• In Romanian modern and contemporary history, the period that begins with the outbreak of World War I, in the summer of 1914, would lead to the great turning point the realization of the secular dream of the Great Union, the birth of the Great Romania. (jewishgen.org)
  • Tales of the supernatural had been circulating in Romanian folklore for centuries when Irish writer Bram Stoker picked up the thread and spun it into a golden tale of ghoulishness that has never been out of print since its first publication in 1897. (romaniatourism.com)
  • Count Dracula, a fictional character in the Dracula novel, was inspired by one of the best-known figures of Romanian history, Vlad Dracula, nicknamed Vlad Tepes (Vlad the Impaler), who was the ruler of Walachia at various times from 1456-1462. (romaniatourism.com)
  • For two centuries, the church served as coronation ground for Romanian princes. (romaniatourism.com)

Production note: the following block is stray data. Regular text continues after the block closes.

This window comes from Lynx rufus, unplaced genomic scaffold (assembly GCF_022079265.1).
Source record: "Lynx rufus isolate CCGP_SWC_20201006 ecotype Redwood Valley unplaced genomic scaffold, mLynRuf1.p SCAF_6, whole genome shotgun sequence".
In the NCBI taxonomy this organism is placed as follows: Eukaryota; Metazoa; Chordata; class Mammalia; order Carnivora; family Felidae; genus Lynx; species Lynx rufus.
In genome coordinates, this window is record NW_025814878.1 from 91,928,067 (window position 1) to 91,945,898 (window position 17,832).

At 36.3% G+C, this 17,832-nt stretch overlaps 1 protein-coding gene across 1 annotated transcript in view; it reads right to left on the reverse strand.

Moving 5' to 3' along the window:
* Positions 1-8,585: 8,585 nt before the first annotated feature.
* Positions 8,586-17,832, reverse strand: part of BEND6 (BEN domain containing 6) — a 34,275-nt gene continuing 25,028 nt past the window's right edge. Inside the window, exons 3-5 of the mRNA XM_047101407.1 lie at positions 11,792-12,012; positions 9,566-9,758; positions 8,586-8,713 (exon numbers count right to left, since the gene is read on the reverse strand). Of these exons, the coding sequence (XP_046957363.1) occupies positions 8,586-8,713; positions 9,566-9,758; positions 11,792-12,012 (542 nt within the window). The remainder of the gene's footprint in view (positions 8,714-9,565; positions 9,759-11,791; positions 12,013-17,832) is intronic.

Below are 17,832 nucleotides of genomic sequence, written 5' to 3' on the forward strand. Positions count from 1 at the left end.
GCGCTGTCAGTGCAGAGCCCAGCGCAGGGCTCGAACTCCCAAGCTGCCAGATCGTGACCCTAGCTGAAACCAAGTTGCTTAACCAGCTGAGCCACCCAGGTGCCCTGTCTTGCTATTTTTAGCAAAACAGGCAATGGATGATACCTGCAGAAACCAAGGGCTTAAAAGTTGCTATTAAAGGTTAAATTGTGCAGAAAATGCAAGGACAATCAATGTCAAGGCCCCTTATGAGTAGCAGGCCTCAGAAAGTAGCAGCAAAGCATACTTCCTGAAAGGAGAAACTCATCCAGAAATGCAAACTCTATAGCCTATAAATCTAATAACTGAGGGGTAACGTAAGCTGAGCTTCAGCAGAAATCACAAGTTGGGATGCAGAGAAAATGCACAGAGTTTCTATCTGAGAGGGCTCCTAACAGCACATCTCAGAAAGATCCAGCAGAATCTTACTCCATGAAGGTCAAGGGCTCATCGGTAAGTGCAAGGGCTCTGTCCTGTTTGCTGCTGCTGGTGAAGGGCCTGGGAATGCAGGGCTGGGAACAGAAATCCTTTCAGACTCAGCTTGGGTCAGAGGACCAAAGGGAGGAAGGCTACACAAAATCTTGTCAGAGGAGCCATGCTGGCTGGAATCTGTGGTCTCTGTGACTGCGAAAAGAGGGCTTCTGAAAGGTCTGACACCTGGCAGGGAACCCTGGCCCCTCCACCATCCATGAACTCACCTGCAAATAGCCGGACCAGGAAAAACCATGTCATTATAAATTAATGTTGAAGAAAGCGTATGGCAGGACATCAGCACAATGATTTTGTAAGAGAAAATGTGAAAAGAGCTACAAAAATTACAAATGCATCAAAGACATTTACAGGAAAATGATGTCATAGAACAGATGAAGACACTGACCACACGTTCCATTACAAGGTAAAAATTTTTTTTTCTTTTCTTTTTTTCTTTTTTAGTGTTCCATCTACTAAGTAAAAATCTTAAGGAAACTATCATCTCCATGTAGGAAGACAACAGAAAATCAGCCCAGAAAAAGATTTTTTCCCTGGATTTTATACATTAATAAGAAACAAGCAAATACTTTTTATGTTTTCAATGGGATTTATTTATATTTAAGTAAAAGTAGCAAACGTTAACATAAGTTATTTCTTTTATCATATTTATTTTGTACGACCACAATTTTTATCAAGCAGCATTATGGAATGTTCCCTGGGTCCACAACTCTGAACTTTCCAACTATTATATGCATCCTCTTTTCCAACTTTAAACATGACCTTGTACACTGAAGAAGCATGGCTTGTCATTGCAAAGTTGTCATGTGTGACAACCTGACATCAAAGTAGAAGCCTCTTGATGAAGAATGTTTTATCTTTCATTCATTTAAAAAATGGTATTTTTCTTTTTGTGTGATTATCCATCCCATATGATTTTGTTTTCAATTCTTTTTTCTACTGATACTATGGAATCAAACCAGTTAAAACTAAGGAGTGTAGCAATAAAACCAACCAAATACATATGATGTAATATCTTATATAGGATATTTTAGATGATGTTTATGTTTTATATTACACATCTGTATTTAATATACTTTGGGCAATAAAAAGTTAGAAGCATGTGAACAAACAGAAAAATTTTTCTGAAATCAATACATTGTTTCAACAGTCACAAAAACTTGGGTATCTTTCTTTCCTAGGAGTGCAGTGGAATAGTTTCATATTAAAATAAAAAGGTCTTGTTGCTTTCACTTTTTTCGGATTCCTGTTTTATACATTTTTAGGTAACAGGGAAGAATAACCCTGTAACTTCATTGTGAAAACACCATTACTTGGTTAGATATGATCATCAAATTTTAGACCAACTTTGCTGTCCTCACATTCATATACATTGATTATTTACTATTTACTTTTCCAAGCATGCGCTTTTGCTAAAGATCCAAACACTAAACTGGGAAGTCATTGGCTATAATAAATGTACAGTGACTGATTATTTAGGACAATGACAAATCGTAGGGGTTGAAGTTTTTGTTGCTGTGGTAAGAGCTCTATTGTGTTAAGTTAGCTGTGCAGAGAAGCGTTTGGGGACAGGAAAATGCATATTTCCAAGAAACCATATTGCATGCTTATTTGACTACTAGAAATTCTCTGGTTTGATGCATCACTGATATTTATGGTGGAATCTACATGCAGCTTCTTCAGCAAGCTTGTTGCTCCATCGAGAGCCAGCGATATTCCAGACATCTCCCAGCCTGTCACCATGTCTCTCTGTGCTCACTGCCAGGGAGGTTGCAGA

• The distinctive cough with its whooping sound was mentioned in a 15th century Korean medical text The first documented epidemic arose in Paris in the year 1578. (nhpr.org)
  • Paris has endured numerous sieges throughout its long history. (atlasobscura.com)
  • An abbey was founded there in the 7th century, possibly by the Kings of Northumbria. (english-heritage.org.uk)
  • [ citation needed ] The metal continued to be mined by the eleventh century kings of South India, the Vijayanagara Empire from 1336 to 1560, and later by Tipu Sultan , the king of Mysore state and the British. (wikipedia.org)
  • In other words, we must apply the materialist interpretation of history to Marxism itself: not consider its appearance as a matter of course, but understand that it requires an explanation, and try to provide one. (grenzeloos.org)
  • Religious reformer John Calvin, who helped shape the Protestant Church from his base in Geneva in the 16th century, further boosted banking by applying a liberal interpretation of the Catholic ban on usury - or gaining interest on loans. (swissinfo.ch)
  • For several centuries, many Christians rejected bathing for its connection to the sin of pride or vanity. (theweek.com)